By A Reporter
ISLAMABAD, June 3: Pakistan needs an education system that develops humanism, enlightenment and critical thinking in its children and not jingoism, according to physicist and peace activist Dr Pervez Amirali Hoodbhoy.
Education is not about getting degrees or jobs but about creating a tolerant, caring, progressive and forward-looking society, he said in a lecture on “Education and emerging challenges” at the Pakistan Academy of Letters organised by the Gojal Educational and Cultural Association (GECA).
“The education our children are acquiring today breeds hatred and violence,” he said, citing last week’s ethnic clashes on the campus of Quaid-i-Azam University. Such irrationality was not unexpected when children are taught about differences between Hindus and Muslims and the wars fought between India and Pakistan from very young age.
Dr Hoodbhoy said the foremost objective of education was to produce a good human being, who appreciates others’ rights and values and takes a scientific approach to decide about right and wrong. But the trend in Pakistan had been on the reverse.
“Students were more enlightened and liberal 30 years ago. Today 60 per cent of the girl students in Quaid-i-Azam University (QAU) come in burqa and another 10 per cent in hijab,” said Dr Hoodbhoy who is Professor of Nuclear Physics and Chairman of the Physics Department, Quaid-i-Azam University. He has been a faculty member at the QAU since 1973.
The author of `Islam and Science: Religious Orthodoxy and the Battle for Rationality’ which has been translated into five languages, Dr Hoodbhoy said: “We should think about it, and find out the causes as the situation is getting worse in NWFP where girls can’t dare to go out bare faced and their schools are being bombed and closed”.
He called for giving priority to primary education and criticised the low education budget – two per cent of GDP. “If we want to improve the situation we should cut the defence and non-development budget and devise a secular education system,” he said.
“Secularism does not mean abandoning religion,” he stressed. “In Europe there exist many religions but their followers live as equal citizens. There is no other way to take a nation forward than path of secularism and scientific thinking.”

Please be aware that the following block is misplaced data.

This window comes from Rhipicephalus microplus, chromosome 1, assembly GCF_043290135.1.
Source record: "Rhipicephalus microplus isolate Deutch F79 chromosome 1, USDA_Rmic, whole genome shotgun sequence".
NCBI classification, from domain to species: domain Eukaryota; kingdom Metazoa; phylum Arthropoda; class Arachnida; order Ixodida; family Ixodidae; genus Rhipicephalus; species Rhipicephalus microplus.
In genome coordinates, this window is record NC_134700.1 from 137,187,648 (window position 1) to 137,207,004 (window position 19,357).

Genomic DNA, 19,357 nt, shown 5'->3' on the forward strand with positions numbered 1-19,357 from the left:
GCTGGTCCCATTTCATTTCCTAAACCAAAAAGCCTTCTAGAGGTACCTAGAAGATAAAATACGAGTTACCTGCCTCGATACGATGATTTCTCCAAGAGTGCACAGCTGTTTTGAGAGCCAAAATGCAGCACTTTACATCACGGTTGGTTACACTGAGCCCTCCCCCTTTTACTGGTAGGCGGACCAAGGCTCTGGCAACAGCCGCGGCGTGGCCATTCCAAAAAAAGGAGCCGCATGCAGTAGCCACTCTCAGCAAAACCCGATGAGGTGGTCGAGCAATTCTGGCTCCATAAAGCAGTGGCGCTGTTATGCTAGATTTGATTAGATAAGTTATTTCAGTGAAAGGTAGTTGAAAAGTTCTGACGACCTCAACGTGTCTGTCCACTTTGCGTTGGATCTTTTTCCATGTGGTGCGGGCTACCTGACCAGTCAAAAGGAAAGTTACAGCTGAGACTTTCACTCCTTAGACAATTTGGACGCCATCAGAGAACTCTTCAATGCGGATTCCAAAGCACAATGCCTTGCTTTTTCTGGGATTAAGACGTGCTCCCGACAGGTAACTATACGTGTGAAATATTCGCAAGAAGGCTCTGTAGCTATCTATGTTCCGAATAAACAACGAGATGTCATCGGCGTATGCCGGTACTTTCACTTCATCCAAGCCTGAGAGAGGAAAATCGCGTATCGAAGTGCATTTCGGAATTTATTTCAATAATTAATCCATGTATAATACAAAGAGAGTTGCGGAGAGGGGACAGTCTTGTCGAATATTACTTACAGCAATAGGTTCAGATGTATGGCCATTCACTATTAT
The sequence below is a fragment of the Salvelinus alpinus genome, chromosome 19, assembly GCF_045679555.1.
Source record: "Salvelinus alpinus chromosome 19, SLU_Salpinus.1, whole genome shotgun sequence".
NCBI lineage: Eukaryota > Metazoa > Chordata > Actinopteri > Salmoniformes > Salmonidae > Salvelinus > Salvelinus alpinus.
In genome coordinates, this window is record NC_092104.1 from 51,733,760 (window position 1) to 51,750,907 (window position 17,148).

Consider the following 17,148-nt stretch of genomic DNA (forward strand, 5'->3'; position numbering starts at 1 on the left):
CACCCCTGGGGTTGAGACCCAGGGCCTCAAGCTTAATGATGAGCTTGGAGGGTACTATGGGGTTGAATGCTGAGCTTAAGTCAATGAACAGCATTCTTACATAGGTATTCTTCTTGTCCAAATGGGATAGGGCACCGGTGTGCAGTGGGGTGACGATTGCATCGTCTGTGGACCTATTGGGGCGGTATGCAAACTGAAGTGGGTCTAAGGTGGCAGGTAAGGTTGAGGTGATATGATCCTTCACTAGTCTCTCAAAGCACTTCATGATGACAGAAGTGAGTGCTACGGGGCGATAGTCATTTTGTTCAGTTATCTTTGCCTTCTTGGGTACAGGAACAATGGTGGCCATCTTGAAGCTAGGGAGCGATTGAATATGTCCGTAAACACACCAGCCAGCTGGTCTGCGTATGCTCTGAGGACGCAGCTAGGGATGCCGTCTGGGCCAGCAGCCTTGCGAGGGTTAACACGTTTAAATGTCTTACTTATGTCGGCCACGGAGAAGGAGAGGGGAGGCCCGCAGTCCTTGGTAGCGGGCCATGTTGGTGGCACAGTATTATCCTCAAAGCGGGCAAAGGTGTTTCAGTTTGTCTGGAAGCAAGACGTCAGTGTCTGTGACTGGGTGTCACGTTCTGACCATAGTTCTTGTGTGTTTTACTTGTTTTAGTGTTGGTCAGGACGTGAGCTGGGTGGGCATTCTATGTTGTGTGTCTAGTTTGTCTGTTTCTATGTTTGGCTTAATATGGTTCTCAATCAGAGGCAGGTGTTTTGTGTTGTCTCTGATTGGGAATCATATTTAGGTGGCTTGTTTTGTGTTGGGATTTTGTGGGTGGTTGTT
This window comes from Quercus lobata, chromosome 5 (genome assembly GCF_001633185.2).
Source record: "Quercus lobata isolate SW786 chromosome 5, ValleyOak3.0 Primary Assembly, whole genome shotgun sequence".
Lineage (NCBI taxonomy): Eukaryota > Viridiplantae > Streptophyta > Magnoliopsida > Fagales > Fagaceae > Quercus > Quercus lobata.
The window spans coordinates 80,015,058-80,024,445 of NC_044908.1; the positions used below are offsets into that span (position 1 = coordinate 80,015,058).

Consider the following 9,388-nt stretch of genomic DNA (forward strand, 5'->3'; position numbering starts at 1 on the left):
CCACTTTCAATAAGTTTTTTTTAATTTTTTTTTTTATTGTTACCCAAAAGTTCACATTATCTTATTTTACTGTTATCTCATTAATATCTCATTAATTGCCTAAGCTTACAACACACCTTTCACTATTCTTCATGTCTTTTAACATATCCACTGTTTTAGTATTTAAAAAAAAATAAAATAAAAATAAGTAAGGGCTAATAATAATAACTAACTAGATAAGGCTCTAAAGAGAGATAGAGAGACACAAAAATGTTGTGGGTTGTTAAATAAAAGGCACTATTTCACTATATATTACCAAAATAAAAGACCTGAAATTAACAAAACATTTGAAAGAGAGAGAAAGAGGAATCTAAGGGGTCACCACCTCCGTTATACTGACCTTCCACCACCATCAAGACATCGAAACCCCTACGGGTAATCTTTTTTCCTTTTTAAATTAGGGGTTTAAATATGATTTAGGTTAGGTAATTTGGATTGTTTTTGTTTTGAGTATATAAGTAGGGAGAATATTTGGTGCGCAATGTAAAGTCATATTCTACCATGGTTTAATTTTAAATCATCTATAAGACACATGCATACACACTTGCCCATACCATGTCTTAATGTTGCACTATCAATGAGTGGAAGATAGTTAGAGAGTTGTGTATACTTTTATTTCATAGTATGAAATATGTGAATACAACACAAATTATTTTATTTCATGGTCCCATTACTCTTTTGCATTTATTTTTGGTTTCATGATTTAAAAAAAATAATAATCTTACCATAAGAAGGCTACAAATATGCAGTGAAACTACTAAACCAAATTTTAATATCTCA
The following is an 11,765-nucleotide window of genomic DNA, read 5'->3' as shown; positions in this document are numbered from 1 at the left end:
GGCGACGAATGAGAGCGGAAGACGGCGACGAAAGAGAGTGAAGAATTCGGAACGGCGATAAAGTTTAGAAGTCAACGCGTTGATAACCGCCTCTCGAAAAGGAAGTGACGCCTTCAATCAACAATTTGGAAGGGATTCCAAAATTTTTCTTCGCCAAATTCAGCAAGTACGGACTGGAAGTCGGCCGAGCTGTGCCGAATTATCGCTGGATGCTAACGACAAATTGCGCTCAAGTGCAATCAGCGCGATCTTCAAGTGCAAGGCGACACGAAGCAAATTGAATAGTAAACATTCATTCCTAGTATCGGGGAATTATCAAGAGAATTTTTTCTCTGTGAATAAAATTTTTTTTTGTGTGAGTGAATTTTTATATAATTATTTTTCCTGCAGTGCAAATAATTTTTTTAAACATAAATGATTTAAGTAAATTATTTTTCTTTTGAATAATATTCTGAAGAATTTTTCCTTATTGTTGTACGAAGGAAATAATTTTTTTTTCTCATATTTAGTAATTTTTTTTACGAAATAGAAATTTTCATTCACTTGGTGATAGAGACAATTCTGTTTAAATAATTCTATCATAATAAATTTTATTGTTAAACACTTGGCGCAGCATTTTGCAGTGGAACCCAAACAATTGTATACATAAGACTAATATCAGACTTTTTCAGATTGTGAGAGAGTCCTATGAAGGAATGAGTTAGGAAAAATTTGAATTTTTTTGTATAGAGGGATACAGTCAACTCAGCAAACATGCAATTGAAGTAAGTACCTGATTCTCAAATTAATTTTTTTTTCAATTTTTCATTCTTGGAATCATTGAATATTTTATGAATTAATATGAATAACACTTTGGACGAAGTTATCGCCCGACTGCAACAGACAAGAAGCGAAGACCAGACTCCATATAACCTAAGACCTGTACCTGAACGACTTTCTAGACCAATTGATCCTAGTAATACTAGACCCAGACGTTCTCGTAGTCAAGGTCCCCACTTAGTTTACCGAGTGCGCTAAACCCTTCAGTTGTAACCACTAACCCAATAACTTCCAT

While the Higher Education Commission (HEC) has been given big money, it was being spent on “producing degree holders in bulk and not scientific minds”.
About plagiarism, Dr Hoodbhoy said that plagiarism has exploded for the first time thanks to the internet. He cited many cases of plagiarism which is rampant in public universities. Some cases were detected recently which he described sheer dishonesty. A substantial amount is lost on ghost schools. Some 8,000 such schools had been discovered in Punjab alone.
“While the modern concept treats education as a problem-solving tool, our system encourages only cramming without comprehension or application of mind. Knowledge is a living thing which increases with the passage of time. We seek Tehsil-i-Ilm (acquisition of knowledge) and not Takhleeq-i-Ilm (creation of knowledge),” he observed.
Examinations just test the memory of a student and not his comprehension.
The lecture generated a lively question-answer session.
In response to the questions Dr Hoodbhoy said people need to know their natural resources and how to exploit them. For that education should be need-based. Technical and vocational schools should be set up to impart skills and training to the local people according to the geographical condition of the area.
In the context of Gilgit-Baltistan it would mean learning how to harness the region’s abundant water resources to produce electricity and set up industries.